Monday, April 21, 2014

From Brewers to Browns to Orioles

1901: When the National League got rid of four teams it opened the door for a second Major League. Ban Johnson, who was the President of the minor Western League, decided to step up his league to the next level. He placed teams in cities that the NL just shunned, and other teams were placed in NL cities to create a rivalry. 

With all this moving around only two cities survived from the Western League, and that was Detroit which was about to have a boom thanks to the Automobile Industry, and Milwaukee which was years away from being a Major League city. 

Almost from the start of the season plans were under way to relocate the Brewers, this resulted in the club finishing dead last with a 48-89 record. The Brewers would move on to St. Louis the following season, and become the Browns. 

As for Milwaukee they would be a successful minor league city for years, before, getting another Major League team in 1953, when the NL's Braves moved from Boston. After the Braves left Milwaukee without a team again in 1966, the Brewers were re-incarnated in 1970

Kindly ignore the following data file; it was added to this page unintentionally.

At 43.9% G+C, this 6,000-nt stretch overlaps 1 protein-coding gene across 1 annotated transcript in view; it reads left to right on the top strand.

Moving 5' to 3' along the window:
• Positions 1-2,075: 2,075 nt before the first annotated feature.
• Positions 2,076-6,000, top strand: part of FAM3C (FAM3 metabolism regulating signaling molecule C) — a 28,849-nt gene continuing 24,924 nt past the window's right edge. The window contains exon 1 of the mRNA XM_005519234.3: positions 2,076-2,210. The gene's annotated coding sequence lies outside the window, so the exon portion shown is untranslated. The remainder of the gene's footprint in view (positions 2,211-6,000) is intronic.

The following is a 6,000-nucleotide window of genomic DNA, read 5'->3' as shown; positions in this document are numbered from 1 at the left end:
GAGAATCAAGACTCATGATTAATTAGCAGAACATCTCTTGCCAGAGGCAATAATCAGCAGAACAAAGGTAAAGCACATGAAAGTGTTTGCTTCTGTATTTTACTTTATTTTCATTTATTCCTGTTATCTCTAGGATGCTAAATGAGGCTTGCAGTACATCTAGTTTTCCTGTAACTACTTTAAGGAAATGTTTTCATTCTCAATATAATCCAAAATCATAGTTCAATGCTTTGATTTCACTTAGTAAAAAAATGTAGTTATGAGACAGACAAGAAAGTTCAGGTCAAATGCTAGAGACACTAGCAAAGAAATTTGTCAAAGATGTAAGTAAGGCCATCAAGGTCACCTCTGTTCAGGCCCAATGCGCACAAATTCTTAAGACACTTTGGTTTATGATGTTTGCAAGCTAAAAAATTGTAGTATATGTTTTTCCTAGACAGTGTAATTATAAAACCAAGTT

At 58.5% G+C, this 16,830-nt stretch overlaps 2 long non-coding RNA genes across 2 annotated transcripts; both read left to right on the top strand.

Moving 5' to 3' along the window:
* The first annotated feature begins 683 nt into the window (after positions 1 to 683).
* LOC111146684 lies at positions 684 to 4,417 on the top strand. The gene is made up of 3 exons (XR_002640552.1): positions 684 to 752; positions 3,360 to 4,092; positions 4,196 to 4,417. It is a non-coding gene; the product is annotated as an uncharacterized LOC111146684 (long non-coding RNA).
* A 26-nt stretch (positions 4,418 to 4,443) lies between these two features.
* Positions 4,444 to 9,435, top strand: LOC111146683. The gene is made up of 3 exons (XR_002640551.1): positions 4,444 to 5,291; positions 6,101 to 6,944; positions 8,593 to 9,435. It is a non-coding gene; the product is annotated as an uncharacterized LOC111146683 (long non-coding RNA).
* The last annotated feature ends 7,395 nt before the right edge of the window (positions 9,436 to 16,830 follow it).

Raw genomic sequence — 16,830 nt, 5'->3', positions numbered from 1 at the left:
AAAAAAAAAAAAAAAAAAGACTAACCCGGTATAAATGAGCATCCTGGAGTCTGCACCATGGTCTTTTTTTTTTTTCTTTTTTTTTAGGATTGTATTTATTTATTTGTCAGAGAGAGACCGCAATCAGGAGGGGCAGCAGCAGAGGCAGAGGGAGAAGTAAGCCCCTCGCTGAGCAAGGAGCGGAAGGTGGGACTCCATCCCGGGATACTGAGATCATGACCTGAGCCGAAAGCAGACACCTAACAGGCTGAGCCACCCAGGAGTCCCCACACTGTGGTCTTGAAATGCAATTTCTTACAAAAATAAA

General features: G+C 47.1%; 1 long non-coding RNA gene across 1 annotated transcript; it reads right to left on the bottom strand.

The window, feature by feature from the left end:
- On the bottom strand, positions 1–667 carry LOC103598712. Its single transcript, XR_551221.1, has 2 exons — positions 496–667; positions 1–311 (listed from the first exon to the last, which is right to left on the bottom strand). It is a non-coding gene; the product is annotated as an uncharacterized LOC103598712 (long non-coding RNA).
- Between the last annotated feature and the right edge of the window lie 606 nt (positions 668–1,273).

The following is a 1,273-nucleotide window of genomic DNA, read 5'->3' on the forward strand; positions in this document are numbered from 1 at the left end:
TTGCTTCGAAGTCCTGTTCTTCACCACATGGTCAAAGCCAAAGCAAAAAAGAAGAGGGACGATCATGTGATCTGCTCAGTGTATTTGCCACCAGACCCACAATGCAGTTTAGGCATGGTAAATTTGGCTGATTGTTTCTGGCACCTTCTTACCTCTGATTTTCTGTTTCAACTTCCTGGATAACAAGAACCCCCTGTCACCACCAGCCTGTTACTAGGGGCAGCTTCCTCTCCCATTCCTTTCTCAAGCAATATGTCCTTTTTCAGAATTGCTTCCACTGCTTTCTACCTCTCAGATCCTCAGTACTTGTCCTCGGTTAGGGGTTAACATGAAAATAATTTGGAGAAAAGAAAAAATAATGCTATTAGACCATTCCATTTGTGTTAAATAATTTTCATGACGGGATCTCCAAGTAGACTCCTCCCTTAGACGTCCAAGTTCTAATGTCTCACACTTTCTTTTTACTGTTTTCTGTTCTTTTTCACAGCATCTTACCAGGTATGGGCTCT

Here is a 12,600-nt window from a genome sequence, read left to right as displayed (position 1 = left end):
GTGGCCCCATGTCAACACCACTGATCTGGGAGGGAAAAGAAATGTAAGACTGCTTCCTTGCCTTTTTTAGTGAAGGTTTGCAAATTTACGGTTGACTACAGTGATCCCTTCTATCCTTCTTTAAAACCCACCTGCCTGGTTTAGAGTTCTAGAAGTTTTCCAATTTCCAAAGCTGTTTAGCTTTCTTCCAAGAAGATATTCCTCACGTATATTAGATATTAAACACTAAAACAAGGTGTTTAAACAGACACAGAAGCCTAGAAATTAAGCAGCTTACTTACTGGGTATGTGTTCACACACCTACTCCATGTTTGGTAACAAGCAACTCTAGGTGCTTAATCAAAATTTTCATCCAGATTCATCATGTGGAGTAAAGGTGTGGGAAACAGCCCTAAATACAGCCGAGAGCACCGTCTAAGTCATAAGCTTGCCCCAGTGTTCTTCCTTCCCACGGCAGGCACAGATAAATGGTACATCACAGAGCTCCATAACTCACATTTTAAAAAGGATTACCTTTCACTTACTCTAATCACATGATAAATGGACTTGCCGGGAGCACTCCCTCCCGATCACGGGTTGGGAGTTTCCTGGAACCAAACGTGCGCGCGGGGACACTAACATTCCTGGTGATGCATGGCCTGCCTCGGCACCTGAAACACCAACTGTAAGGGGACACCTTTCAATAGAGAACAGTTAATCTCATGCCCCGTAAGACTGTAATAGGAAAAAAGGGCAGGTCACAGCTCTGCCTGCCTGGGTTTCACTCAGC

Ironically the Brewers moved from Seattle after just one season as had the original Brewers 68 years earlier.

Friday, April 18, 2014

The Legacy of the Browns/Oriole, Bob Young

April 16, 2014
The Baltimore Sun

The St. Louis Browns became the Baltimore Orioles 60 years ago on March 30, 1954.  Billy Hunter threw out the ceremonial pitch on the exact date of the first home game this year (2014).

Billy Hunter's outstanding double-play partner at second base was the late Bob Young, the only native Marylander to arrive in Baltimore with the former Browns.

Bob Young
Young played all or part of eight years in Major League Baseball, primarily as a second baseman. He played most of his career for the St. Louis Browns/Baltimore Orioles franchise.
He was first signed by the St. Louis Cardinals before the 1946 season, and appeared in three games for them in 1948 before being traded to the crosstown Browns in June 1949. He was the Browns' regular second baseman from 1951 to 1953, tying for the American League lead in double plays as a 1951 rookie with 118, and leading the league again in 1952 with 127.